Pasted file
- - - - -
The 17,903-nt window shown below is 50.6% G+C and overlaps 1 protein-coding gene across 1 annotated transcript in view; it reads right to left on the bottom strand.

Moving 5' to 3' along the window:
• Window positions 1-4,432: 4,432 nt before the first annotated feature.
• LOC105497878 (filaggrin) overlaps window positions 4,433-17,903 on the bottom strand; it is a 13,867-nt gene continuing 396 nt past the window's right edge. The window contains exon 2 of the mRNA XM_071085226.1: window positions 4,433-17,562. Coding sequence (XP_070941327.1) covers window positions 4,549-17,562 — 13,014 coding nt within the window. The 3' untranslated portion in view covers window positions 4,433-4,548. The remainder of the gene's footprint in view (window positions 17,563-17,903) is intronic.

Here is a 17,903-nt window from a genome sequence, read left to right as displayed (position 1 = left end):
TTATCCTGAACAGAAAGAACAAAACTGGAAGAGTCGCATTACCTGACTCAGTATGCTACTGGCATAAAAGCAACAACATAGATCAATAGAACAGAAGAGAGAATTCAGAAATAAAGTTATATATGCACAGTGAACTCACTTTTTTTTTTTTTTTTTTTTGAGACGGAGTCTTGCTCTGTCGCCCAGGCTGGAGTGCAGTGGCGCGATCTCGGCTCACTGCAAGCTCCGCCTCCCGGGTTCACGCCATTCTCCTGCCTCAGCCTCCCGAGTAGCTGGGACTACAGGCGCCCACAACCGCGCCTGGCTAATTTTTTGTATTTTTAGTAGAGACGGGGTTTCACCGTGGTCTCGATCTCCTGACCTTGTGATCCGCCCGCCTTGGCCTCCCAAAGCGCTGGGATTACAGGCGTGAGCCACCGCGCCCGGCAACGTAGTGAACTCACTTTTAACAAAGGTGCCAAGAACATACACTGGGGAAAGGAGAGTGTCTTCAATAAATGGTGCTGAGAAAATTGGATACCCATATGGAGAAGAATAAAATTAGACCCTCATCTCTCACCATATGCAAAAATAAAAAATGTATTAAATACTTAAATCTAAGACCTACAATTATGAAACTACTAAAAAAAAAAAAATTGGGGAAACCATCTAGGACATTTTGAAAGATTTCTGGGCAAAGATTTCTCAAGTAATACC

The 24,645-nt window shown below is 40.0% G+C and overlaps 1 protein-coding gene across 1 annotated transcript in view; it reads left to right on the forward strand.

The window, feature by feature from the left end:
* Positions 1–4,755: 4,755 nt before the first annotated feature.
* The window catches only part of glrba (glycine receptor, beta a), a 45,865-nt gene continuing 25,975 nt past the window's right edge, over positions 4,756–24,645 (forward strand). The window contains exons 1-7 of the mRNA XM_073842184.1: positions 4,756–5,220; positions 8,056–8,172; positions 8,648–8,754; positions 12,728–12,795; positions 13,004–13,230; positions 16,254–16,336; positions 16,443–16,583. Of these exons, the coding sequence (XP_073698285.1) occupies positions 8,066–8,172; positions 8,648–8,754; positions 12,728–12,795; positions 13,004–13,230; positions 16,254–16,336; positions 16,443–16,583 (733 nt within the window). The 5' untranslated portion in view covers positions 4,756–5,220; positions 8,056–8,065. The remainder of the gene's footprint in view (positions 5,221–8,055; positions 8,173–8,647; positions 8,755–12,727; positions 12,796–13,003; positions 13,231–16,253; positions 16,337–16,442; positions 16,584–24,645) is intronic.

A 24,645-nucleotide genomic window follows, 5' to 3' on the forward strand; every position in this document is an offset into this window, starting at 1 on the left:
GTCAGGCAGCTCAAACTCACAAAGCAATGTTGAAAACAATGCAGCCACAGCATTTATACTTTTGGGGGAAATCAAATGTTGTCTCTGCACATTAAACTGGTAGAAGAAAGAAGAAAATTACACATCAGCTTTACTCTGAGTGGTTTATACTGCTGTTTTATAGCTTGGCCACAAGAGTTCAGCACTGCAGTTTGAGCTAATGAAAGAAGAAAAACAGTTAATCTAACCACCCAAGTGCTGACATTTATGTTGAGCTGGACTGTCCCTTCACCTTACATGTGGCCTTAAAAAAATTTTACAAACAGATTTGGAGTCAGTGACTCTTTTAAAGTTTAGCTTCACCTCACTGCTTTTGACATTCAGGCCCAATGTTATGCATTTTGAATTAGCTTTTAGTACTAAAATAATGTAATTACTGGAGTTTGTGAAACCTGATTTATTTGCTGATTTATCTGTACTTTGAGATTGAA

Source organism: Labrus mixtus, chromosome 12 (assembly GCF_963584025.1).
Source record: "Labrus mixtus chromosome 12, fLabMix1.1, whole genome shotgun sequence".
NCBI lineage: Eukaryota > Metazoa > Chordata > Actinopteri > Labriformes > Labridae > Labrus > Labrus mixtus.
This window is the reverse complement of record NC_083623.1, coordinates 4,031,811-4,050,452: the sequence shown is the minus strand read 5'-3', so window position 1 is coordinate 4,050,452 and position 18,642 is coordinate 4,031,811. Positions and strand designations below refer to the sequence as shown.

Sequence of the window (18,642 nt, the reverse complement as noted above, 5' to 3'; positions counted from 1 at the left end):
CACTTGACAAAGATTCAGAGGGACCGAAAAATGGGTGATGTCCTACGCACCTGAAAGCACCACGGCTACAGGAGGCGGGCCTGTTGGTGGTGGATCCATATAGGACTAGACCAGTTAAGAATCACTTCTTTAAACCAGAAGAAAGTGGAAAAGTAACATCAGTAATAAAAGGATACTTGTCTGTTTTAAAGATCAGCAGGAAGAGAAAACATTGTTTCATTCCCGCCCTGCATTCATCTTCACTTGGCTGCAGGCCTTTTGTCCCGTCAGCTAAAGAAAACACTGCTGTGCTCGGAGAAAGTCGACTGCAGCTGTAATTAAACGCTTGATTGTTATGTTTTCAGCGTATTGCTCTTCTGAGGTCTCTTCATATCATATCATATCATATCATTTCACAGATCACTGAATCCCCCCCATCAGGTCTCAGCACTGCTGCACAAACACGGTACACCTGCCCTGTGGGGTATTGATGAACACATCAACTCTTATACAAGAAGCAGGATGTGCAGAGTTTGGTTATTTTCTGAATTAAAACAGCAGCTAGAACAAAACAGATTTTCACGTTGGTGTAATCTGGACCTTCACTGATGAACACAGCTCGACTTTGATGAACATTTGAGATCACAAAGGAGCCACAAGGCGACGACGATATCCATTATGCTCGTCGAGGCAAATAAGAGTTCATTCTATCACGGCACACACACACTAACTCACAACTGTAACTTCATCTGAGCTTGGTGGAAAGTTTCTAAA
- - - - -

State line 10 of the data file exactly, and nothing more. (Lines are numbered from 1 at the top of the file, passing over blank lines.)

* The window catches only part of glrba (glycine receptor, beta a), a 45,865-nt gene continuing 25,975 nt past the window's right edge, over positions 4,756–24,645 (forward strand). The window contains exons 1-7 of the mRNA XM_073842184.1: positions 4,756–5,220; positions 8,056–8,172; positions 8,648–8,754; positions 12,728–12,795; positions 13,004–13,230; positions 16,254–16,336; positions 16,443–16,583. Of these exons, the coding sequence (XP_073698285.1) occupies positions 8,066–8,172; positions 8,648–8,754; positions 12,728–12,795; positions 13,004–13,230; positions 16,254–16,336; positions 16,443–16,583 (733 nt within the window). The 5' untranslated portion in view covers positions 4,756–5,220; positions 8,056–8,065. The remainder of the gene's footprint in view (positions 5,221–8,055; positions 8,173–8,647; positions 8,755–12,727; positions 12,796–13,003; positions 13,231–16,253; positions 16,337–16,442; positions 16,584–24,645) is intronic.